Make sure that all terminal blocks are marked with the wire number.   

Follow the manufacturer’s recommendations and read the specifications carefully when choosing wiring for the PLC. Be sure to use the proper color codes for wiring. Blue is typically for DC, red for 120Vac hot, white for 120Vac neutral. Some engineers like to use other colors to denote PLC inputs and outputs; this is fine as long as you are consistent. Some designers have used gray wire for inputs and orange wire for outputs. Never use yellow for any wire except wiring coming from another panel that may be energized. If in doubt, check the Underwriters Laboratory (UL) 508A, Joint Industrial Council (JIC), and National Fire Protection Association (NFPA) 79 standards.   

Separation of different voltage levels: Good panel design keeps higher voltage power devices away from control signals and analog signals. Typically, designers tend to place the 460V or 230V devices at the top of the subpanel and to the left. The PLC and control components are usually located near the bottom and to the right. There are many ways to layout a panel; use common sense. The UL 508A standard is a good source of information regarding the separation of conductors and isolation. If power and signal wires must be near each other, make sure they cross at right angles.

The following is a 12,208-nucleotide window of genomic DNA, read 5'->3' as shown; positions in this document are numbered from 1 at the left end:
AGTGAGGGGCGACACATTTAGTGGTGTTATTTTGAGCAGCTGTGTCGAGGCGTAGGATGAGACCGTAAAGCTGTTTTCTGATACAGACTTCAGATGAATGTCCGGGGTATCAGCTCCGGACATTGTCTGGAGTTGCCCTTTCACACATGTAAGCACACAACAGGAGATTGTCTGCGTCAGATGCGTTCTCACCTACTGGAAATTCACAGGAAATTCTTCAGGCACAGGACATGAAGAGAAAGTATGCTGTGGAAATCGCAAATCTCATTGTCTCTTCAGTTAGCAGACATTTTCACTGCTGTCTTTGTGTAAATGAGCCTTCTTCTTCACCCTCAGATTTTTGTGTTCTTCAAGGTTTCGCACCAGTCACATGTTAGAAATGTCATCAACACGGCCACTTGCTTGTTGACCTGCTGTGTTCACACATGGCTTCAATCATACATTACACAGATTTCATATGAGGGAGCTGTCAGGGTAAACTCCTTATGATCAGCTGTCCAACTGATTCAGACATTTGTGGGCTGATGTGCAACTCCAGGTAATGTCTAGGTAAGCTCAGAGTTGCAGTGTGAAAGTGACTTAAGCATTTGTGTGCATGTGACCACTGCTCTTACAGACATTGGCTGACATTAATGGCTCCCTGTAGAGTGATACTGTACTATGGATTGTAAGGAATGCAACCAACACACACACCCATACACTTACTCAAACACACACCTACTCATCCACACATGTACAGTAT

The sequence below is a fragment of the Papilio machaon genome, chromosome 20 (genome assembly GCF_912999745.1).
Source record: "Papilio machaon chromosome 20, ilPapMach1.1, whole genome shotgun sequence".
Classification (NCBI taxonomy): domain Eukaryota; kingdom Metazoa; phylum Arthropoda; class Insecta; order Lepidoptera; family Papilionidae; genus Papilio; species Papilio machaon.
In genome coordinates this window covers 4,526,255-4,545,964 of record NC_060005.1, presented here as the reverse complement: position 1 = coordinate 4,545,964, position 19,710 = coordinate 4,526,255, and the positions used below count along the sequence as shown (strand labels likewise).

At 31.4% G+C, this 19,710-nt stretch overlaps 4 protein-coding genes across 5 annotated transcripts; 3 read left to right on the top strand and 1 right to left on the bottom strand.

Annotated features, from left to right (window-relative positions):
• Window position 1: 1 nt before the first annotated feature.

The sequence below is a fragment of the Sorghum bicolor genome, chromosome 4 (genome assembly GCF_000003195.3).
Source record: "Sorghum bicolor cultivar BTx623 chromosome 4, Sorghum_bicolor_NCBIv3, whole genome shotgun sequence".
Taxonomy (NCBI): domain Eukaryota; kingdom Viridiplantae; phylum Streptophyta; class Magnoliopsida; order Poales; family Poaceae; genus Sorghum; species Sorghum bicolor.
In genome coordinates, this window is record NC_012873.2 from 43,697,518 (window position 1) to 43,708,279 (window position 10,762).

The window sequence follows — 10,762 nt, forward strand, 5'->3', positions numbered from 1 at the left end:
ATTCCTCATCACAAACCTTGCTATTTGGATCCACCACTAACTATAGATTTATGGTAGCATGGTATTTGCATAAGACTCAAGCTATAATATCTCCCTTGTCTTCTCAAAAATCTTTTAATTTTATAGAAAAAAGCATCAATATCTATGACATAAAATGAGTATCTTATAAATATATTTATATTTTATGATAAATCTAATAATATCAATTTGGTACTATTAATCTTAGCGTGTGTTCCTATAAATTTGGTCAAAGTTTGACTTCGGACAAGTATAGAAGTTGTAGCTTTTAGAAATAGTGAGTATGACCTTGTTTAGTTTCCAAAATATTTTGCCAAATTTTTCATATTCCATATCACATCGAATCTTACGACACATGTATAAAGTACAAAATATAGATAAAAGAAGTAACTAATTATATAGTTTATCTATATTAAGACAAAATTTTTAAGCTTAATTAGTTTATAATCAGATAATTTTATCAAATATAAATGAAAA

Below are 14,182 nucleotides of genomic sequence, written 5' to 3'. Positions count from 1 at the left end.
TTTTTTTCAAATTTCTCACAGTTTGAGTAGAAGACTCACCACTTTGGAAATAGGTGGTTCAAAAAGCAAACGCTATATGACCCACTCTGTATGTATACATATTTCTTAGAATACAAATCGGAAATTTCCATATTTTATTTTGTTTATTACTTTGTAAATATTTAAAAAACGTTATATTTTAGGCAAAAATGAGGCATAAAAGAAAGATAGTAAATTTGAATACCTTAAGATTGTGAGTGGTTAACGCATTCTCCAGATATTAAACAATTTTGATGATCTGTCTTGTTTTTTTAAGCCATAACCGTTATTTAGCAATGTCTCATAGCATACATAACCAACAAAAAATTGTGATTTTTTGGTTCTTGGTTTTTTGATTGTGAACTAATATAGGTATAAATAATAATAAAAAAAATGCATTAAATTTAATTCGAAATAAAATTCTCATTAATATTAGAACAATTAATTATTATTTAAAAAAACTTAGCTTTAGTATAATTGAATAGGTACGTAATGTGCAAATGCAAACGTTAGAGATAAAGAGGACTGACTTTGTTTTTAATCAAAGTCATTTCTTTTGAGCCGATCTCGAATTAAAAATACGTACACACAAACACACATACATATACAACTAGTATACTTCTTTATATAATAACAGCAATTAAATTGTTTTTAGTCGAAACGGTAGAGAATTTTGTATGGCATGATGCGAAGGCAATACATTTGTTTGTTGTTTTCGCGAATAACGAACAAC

PLC digital outputs typically can handle 1 or 2 amps at most. For driving solenoid valves or other loads, it is recommended to use interposing relays.   

Analog I/O concerns: Analog inputs and outputs are prone to noise issues. As the current signal is less likely to be affected by noise, 4–20mA signals are commonly used for analog circuits. Use good quality shielded cable; shielding and grounding techniques are well beyond the scope of this article, but make sure to follow the manufacturer’s recommendations for wiring practices.

I/O count and spares: This is a very important topic. A good rule of thumb is to have 20% spare I/O in a system. Unless you are installing a very simple “brick” type PLC, account for spare slots and spare I/O for your system. Always wire every PLC input and output to a terminal block, even if they are spares. This is a good practice and makes future additions to the system much easier to implement.